The oil palm tree although very productive and indigenous to West Africa remains under-utilized on many farms in the region. The Solidaridad West Africa project on Sustainable West Africa Palm Oil Programme (SWAPP) funded through a grant from The Dutch Embassy in Ghana hopes to change this practice and increase productivity to improve farm income and livelihoods from palm oil.
Despite the extensive development of the oil palm sector in Ghana, the yield gaps between current and attainable yields are high. Oil palm production in West Africa has limited access to the knowledge that plantations in South-East Asia have gathered over decades in intensifying yields with fertilizer and other agronomic practices.
For most small to medium-scale oil palm farms in Ghana and the sub-region once planted, oil palm trees stands desolate with no weeding, pruning and fertilisation applied. Owners and the farmers neglect the farms and only go seldom to harvest a few fruits.
Ripe fruits are often left to rot on palm trees, while loose ones fallen to the ground are left to germinate volunteer palms which then compete for food with the parent plant. Needless to say the farms also tend to provide little income, a reason why many farmers further neglect the trees.
The recently held training workshop on Best Management Practices (BMP) at Benso Oil Palm Plantation organised by Solidaridad West Africa and its partners, International Plant Nutrition Institute (IPNI), among others was an initiative to equip farmers with the correct farming practices to improve productivity, income and livelihoods from oil palm for both farmers and millers.
Farmers equipped with Best Management Practice skills
There are substantial opportunities to increase yield and profitability on existing land through the implementation of Best Management Practice.SWAPP, IPNI and its partners identified and established 35 BMP plots in Ghana to demonstrate the implementation and management of the best practices required to improve the status quo.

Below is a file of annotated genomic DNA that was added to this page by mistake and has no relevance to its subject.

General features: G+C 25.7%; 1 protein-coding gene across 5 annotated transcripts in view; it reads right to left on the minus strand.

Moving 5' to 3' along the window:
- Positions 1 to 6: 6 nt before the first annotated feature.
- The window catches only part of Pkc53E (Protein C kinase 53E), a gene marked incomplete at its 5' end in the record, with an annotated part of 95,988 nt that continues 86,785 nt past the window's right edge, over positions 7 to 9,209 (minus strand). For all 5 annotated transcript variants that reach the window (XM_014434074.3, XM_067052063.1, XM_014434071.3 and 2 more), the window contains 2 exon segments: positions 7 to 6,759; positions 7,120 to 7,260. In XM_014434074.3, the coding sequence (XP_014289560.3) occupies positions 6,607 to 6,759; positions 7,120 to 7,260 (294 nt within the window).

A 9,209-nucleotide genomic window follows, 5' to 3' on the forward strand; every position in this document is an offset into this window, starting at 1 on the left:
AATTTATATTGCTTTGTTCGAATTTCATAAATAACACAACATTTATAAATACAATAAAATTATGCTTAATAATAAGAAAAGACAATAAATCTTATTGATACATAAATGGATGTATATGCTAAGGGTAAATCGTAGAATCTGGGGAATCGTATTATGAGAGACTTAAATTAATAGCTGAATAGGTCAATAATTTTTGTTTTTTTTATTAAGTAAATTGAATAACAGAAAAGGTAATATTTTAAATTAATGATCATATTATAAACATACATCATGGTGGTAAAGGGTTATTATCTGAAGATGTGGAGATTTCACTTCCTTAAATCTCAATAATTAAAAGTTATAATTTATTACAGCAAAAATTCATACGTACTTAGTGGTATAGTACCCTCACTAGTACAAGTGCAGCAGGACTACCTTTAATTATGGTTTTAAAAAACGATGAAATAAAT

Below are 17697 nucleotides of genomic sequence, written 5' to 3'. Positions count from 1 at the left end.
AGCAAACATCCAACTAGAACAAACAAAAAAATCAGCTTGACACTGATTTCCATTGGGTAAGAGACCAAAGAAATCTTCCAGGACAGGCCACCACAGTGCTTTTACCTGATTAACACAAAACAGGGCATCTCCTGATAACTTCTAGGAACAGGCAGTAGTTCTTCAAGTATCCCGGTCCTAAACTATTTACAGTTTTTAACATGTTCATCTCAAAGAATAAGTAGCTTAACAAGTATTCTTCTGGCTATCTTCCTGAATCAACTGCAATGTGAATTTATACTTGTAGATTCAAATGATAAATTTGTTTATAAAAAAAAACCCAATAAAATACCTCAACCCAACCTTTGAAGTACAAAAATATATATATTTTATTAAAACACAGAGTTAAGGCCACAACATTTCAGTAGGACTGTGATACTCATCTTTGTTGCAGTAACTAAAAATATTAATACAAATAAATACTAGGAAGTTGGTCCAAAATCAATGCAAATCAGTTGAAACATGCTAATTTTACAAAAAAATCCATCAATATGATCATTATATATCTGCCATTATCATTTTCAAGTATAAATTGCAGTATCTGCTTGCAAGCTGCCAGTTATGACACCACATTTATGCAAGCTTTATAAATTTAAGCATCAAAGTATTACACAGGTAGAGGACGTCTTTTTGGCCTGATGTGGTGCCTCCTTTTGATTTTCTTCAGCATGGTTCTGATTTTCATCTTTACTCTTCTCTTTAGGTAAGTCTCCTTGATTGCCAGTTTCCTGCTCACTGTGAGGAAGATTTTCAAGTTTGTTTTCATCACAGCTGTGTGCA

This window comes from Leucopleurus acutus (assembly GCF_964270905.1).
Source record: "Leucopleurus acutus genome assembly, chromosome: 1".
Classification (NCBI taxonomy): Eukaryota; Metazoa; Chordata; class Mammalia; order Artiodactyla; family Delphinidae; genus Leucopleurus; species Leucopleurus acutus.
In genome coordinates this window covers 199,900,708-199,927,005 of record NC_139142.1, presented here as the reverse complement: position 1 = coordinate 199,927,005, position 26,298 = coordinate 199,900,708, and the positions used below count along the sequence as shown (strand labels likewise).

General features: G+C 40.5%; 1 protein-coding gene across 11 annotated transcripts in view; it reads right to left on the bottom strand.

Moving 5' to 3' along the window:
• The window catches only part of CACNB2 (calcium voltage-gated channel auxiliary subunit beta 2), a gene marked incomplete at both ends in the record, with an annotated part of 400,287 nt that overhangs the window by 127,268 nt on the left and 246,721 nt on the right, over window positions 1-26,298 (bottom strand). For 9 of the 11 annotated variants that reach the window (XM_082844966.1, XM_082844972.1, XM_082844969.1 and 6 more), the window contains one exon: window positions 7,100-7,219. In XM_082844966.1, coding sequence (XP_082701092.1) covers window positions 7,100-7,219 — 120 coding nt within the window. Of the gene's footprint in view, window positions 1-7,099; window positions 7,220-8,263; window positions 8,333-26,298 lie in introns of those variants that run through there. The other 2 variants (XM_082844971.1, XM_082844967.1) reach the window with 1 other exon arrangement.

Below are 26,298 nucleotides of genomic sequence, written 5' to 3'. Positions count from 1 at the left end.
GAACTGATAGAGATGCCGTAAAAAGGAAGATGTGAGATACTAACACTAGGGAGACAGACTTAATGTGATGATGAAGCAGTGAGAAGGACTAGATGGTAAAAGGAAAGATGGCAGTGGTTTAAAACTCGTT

Farmer, Yaw Awusie Antwi of Joe Farms in Akyem Pramkese, has one of his plots selected to be a BMP demonstration. Before the adoption of the BMP, Antwi attests to the fact that once he had planted his fields – he leaves his palm trees to survive all manner of elements such as weeds and no pruning. He also never fertilizes the plants.
“My farms have over the years remained abandoned and I would hardly slash or weed the fields. I never followed the recommended pruning model for the plants. I occasionally went to the plot to harvest the fruits and never managed to pick the loose fruits on the ground,” said Antwi. Among the BMP requirements being introduced by the SWAPP project is regular and correct pruning.
The BMP approach also advocates for regular weeding and fertilization of oil palm and planting of appropriate cover crops and proper as well as timely harvesting of the fruit. BMP further recommends regular harvesting of two harvests per month. Farmers are encouraged to create harvesting circles of a 1.5 metre radius around the plants to ensure easy picking of loose fruits.
Huge potential for West Africa oil palm industry
If best practises are adopted the oil palm industry in West Africa has a huge potential to grow through increased production and possible export of crude palm oil.
“It is possible to increase palm oil production in West Africa especially among smallholder and medium-scale farmers, if they adopt best management practises which can double the productivity,” said Harrie Hendrickx, Solidaridad Regional Manager for Oil Palm.
Speaking at the workshop the Western Region Director for the Ministry of Food and Agriculture, Victor Oka Nai, also emphasized the great potential of the industry to support the sustainable economic development of farmers.
“There is a great potential to increase profit and productivity for both oil palm farms and mills to increase productivity and profits,” said Nai. He further pointed out that the “… Ministry fully appreciates initiatives such as SWAPP and IPNI as a platform to develop and grow the oil palm industry in Ghana and in the region.”
Charles Adu Frimpong, SWAPP agronomist managing the BMP plots in the Western Region of Ghana praised the invaluable role the workshop played in adding knowledge and building capacity for the project.
“The workshop was very useful – we learnt a lot of things needed to rehabilitate oil palm trees on our BMP plots. The knowledge will surely make the BMP framework a practical demonstration for improved productivity to increase income and enhance livelihoods.” said Frimpong.
Contribution by Jabulani Sithole West Africa regional communication officer for Solidaridad